In late 2010, Six Flags began removing some licensed properties from concessions and attractions, with Wiggles World being renamed Kidzopolis and having Wiggles branding and theming removed for 2011. MagiQuest closed due to a lack of popularity, and Great America Raceway, an original ride from 1976, was closed and removed.[28][29]

The Iron Wolf roller coaster would be closing on September 5, 2011.[30] The coaster has moved to Six Flags America, now known as "Apocalypse." Six Flags also announced that the former sites of Splashwater Falls and the Great America Raceway in County Fair would now be home to a new wing coaster that would feature 5 inversions, a 12-story drop, and speeds of up to 55 mph. When X-Flight opened for the 2012 season, it was the second roller coaster of its type in North America and the fourth in the world.[31]

The Glow in the Park parade was replaced in 2013 with IgNight — Grand Finale to the park. IgNight was held in Hometown Square, in front of the Hometown Station. Six Flags announced that 2013 would be the "Season of Backwards" at Great America, with Batman: The Ride, Viper, and the Blue Train on American Eagle all running backwards for some part of the season.[32] At the end of the season, Ragin' Cajun closed and was relocated to Six Flags America in 2014.

Goliath, a 165-foot-tall (50 m) wooden roller coaster which broke world records for the steepest drop, fastest speed, and longest drop on a wooden coaster, opened in 2014 in the area where Iron Wolf formerly stood.[33]

For 2015, three kiddie rides were reinstalled, and a festival celebrating the park's history was held.

Great America introduced a new themed area in 2016: Metropolis Plaza, themed around DC Comics characters and sitting between Southwest Territory and County Fair. The first ride added to this area is Justice League: Battle for Metropolis, an interactive 4D dark ride.[34] Six Flags also announced plans to add virtual reality headsets to Raging Bull by the end of that season,[35] but the Demon received the VR headsets instead, creating a new 'Rage of the Gargoyles' ride experience.[36] The Orbit, an original 1976 attraction, closed on August 6, 2016.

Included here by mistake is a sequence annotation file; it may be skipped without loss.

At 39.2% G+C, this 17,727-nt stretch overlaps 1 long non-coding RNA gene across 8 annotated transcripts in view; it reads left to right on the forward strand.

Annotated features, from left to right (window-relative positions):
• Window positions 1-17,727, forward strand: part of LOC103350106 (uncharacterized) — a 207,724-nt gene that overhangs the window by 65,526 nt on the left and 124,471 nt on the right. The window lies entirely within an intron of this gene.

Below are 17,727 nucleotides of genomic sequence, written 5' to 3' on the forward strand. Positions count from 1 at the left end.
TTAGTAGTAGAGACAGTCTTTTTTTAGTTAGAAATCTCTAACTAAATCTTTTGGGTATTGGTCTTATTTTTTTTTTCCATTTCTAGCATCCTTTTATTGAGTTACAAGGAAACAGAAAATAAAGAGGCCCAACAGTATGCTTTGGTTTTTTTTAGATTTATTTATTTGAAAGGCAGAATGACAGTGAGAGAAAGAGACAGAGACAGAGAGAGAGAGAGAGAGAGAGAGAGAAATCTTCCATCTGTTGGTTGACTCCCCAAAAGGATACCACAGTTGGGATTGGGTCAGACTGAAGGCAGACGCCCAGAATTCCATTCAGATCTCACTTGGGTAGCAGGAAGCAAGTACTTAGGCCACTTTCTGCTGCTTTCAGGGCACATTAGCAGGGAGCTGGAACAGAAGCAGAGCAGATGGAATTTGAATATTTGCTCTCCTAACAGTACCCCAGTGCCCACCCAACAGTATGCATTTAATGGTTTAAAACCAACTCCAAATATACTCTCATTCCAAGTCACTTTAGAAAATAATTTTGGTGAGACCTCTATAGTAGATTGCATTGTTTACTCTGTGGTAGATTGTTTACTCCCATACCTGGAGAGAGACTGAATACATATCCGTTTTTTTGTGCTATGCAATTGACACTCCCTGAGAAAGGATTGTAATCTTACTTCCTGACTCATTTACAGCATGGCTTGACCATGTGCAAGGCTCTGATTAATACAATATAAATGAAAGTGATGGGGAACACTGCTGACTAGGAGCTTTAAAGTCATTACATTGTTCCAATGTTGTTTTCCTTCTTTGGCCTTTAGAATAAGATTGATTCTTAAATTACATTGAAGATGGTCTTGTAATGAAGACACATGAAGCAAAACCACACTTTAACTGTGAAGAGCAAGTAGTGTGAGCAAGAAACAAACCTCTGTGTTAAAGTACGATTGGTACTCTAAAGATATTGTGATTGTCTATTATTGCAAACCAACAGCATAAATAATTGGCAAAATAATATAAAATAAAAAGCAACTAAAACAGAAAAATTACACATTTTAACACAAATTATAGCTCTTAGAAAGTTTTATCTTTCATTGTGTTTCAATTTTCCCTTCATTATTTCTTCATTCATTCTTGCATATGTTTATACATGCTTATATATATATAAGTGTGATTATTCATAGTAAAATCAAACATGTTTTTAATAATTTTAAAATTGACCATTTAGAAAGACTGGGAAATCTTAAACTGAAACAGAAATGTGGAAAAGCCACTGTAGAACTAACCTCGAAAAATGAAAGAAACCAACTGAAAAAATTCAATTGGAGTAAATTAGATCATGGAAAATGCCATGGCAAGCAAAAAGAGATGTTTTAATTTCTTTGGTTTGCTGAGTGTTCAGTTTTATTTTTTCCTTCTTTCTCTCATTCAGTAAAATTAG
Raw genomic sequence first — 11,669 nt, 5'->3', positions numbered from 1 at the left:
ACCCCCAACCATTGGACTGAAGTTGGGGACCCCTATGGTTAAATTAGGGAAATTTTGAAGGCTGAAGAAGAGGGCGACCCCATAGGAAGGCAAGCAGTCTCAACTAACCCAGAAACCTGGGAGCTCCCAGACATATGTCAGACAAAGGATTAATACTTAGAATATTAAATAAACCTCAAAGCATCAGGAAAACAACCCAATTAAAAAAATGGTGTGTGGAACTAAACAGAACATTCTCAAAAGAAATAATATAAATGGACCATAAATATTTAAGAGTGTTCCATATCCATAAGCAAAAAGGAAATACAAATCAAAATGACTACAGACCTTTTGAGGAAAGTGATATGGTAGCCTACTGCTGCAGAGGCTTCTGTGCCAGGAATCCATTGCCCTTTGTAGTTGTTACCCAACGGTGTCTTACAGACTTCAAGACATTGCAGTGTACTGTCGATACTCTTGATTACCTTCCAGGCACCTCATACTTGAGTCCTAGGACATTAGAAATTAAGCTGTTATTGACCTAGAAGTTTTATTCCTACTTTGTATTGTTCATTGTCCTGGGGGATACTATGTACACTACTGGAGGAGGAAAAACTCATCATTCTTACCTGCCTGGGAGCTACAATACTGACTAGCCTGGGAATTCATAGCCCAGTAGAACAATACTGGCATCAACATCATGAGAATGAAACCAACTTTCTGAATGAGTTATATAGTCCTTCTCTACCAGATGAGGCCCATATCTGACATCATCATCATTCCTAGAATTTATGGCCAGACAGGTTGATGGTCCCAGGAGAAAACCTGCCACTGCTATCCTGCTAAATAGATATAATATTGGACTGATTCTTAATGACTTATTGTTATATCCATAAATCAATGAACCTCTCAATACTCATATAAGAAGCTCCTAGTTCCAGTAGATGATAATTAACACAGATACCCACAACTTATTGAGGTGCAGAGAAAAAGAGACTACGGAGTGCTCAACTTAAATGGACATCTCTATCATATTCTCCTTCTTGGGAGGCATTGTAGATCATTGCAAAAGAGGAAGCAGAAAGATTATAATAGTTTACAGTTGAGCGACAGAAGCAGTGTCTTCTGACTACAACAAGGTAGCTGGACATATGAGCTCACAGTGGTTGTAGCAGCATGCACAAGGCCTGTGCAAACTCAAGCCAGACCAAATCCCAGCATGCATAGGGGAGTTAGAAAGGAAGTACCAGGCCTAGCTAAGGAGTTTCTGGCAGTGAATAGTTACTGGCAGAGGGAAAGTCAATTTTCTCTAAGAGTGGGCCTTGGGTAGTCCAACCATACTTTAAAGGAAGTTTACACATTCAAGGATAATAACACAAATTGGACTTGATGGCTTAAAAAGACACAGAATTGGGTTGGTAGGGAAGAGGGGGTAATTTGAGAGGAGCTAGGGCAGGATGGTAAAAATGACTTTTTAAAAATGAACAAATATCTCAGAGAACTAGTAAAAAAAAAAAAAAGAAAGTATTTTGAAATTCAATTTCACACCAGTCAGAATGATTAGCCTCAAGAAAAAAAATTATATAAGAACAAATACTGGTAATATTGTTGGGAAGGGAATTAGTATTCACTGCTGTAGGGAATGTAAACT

The Joker, an S&S 4D Free Spin roller coaster, was added to Yankee Harbor for the 2017 season.[37] The park also announced that The Orbit would not return and The Jester's Wild Ride would be removed from the Mardi Gras area. East River Crawler was relocated to the former site of The Orbit, and its name returned to The Lobster, the original name for the ride.[38] For the first month of the season, VR headsets were added to Giant Drop, which became the "Drop of Doom".[39]

For the 2018 season, the Mardi Gras Hangover was added. It is a 100 foot tall looping flat ride which is the largest of its kind in the world. King Chaos closed on August 26th, 2017 to make way for the new ride.[40] On April 11th, Six Flags Great America announced that Holiday in the Park will debut at the park November 23rd, 2018 [41] On April 27th, the park confirmed via their official Twitter account that Pictorium would be demolished to make way for new thrills.[42] The Pictorium was mainly used for a hypnotist show during Fright Fest and also hosted the "Screams and Dreams" series about the park's history.

Fright Fest[edit]

On weekends in October, Six Flags Great America features its annual Halloween event "Fright Fest".[43] The event started small in the early nineties, and has expanded significantly since then. During the event the entire park goes under the knife to be decorated into several different "Scare Zones" featuring haunted houses, frightening street characters, Halloween themed shows, as well as transformed rides.

The event features several haunts for an additional fee as well.[44] The Mausoleum of Terror, located inside a special scare zone called Necropolis, has been with the event for many years, while the other haunts change every few years with past themes including Sleepy Hollow, a "dead" and breakfast, and a horror movie house called Studio 13. Past haunted trails have included an industrial area taken over by Demons, Area 51, and a Fallen Giant.